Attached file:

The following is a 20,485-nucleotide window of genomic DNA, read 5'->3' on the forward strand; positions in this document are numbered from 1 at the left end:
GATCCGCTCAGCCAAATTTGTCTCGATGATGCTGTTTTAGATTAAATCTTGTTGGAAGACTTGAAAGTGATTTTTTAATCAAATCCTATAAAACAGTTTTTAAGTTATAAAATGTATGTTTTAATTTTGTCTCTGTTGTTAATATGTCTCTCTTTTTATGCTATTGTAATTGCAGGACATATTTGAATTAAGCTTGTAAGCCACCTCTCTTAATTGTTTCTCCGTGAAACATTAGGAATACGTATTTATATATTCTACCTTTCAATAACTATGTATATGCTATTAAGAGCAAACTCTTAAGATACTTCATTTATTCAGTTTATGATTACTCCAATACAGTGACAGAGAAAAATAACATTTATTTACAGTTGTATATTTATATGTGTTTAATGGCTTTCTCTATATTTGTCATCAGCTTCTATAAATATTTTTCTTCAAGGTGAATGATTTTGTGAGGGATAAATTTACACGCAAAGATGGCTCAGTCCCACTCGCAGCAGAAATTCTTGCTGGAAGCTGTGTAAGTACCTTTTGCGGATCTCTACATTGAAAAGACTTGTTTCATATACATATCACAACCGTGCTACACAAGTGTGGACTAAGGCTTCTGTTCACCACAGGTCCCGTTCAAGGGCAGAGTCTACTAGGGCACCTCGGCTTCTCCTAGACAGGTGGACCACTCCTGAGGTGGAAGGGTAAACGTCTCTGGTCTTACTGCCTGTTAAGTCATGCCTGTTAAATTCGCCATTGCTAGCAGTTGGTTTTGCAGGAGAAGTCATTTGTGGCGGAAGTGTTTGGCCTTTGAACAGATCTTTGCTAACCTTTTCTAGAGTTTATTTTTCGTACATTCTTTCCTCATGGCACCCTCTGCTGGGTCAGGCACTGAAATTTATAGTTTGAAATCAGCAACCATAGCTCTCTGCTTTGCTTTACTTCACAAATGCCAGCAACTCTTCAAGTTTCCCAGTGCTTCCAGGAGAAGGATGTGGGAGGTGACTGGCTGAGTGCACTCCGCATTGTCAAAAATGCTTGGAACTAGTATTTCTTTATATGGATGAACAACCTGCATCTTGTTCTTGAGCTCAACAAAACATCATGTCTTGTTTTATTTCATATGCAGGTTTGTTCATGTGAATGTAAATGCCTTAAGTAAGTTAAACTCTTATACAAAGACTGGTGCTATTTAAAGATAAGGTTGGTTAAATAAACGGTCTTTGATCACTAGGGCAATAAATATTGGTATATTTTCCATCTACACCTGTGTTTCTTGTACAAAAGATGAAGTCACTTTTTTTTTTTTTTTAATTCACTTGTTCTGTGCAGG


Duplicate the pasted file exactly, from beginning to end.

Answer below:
The following is a 20,485-nucleotide window of genomic DNA, read 5'->3' on the forward strand; positions in this document are numbered from 1 at the left end:
GATCCGCTCAGCCAAATTTGTCTCGATGATGCTGTTTTAGATTAAATCTTGTTGGAAGACTTGAAAGTGATTTTTTAATCAAATCCTATAAAACAGTTTTTAAGTTATAAAATGTATGTTTTAATTTTGTCTCTGTTGTTAATATGTCTCTCTTTTTATGCTATTGTAATTGCAGGACATATTTGAATTAAGCTTGTAAGCCACCTCTCTTAATTGTTTCTCCGTGAAACATTAGGAATACGTATTTATATATTCTACCTTTCAATAACTATGTATATGCTATTAAGAGCAAACTCTTAAGATACTTCATTTATTCAGTTTATGATTACTCCAATACAGTGACAGAGAAAAATAACATTTATTTACAGTTGTATATTTATATGTGTTTAATGGCTTTCTCTATATTTGTCATCAGCTTCTATAAATATTTTTCTTCAAGGTGAATGATTTTGTGAGGGATAAATTTACACGCAAAGATGGCTCAGTCCCACTCGCAGCAGAAATTCTTGCTGGAAGCTGTGTAAGTACCTTTTGCGGATCTCTACATTGAAAAGACTTGTTTCATATACATATCACAACCGTGCTACACAAGTGTGGACTAAGGCTTCTGTTCACCACAGGTCCCGTTCAAGGGCAGAGTCTACTAGGGCACCTCGGCTTCTCCTAGACAGGTGGACCACTCCTGAGGTGGAAGGGTAAACGTCTCTGGTCTTACTGCCTGTTAAGTCATGCCTGTTAAATTCGCCATTGCTAGCAGTTGGTTTTGCAGGAGAAGTCATTTGTGGCGGAAGTGTTTGGCCTTTGAACAGATCTTTGCTAACCTTTTCTAGAGTTTATTTTTCGTACATTCTTTCCTCATGGCACCCTCTGCTGGGTCAGGCACTGAAATTTATAGTTTGAAATCAGCAACCATAGCTCTCTGCTTTGCTTTACTTCACAAATGCCAGCAACTCTTCAAGTTTCCCAGTGCTTCCAGGAGAAGGATGTGGGAGGTGACTGGCTGAGTGCACTCCGCATTGTCAAAAATGCTTGGAACTAGTATTTCTTTATATGGATGAACAACCTGCATCTTGTTCTTGAGCTCAACAAAACATCATGTCTTGTTTTATTTCATATGCAGGTTTGTTCATGTGAATGTAAATGCCTTAAGTAAGTTAAACTCTTATACAAAGACTGGTGCTATTTAAAGATAAGGTTGGTTAAATAAACGGTCTTTGATCACTAGGGCAATAAATATTGGTATATTTTCCATCTACACCTGTGTTTCTTGTACAAAAGATGAAGTCACTTTTTTTTTTTTTTTAATTCACTTGTTCTGTGCAGG